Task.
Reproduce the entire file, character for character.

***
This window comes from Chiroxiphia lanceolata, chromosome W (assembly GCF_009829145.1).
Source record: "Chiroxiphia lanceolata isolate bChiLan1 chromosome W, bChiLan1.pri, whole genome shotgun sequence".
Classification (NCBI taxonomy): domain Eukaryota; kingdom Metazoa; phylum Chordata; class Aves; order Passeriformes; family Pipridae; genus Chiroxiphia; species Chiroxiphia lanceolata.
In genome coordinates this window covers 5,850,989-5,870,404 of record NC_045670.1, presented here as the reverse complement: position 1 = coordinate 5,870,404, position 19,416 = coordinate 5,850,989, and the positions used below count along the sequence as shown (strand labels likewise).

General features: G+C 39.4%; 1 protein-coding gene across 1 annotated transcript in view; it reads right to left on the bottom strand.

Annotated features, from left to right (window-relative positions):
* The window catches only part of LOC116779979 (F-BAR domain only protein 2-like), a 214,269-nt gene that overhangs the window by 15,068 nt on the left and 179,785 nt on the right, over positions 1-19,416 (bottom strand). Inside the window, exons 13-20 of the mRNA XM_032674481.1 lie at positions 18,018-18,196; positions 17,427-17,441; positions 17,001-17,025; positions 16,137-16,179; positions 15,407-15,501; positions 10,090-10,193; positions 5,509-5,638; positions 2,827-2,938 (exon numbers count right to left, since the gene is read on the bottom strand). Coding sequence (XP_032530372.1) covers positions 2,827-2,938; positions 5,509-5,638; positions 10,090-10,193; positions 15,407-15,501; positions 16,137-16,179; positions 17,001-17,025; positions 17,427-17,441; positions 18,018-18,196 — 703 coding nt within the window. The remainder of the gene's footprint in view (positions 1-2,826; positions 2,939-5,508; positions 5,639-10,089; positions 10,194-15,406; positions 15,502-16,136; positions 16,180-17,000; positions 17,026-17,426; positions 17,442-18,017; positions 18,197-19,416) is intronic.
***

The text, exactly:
This window comes from Chiroxiphia lanceolata, chromosome W (assembly GCF_009829145.1).
Source record: "Chiroxiphia lanceolata isolate bChiLan1 chromosome W, bChiLan1.pri, whole genome shotgun sequence".
Classification (NCBI taxonomy): domain Eukaryota; kingdom Metazoa; phylum Chordata; class Aves; order Passeriformes; family Pipridae; genus Chiroxiphia; species Chiroxiphia lanceolata.
In genome coordinates this window covers 5,850,989-5,870,404 of record NC_045670.1, presented here as the reverse complement: position 1 = coordinate 5,870,404, position 19,416 = coordinate 5,850,989, and the positions used below count along the sequence as shown (strand labels likewise).

General features: G+C 39.4%; 1 protein-coding gene across 1 annotated transcript in view; it reads right to left on the bottom strand.

Annotated features, from left to right (window-relative positions):
* The window catches only part of LOC116779979 (F-BAR domain only protein 2-like), a 214,269-nt gene that overhangs the window by 15,068 nt on the left and 179,785 nt on the right, over positions 1-19,416 (bottom strand). Inside the window, exons 13-20 of the mRNA XM_032674481.1 lie at positions 18,018-18,196; positions 17,427-17,441; positions 17,001-17,025; positions 16,137-16,179; positions 15,407-15,501; positions 10,090-10,193; positions 5,509-5,638; positions 2,827-2,938 (exon numbers count right to left, since the gene is read on the bottom strand). Coding sequence (XP_032530372.1) covers positions 2,827-2,938; positions 5,509-5,638; positions 10,090-10,193; positions 15,407-15,501; positions 16,137-16,179; positions 17,001-17,025; positions 17,427-17,441; positions 18,018-18,196 — 703 coding nt within the window. The remainder of the gene's footprint in view (positions 1-2,826; positions 2,939-5,508; positions 5,639-10,089; positions 10,194-15,406; positions 15,502-16,136; positions 16,180-17,000; positions 17,026-17,426; positions 17,442-18,017; positions 18,197-19,416) is intronic.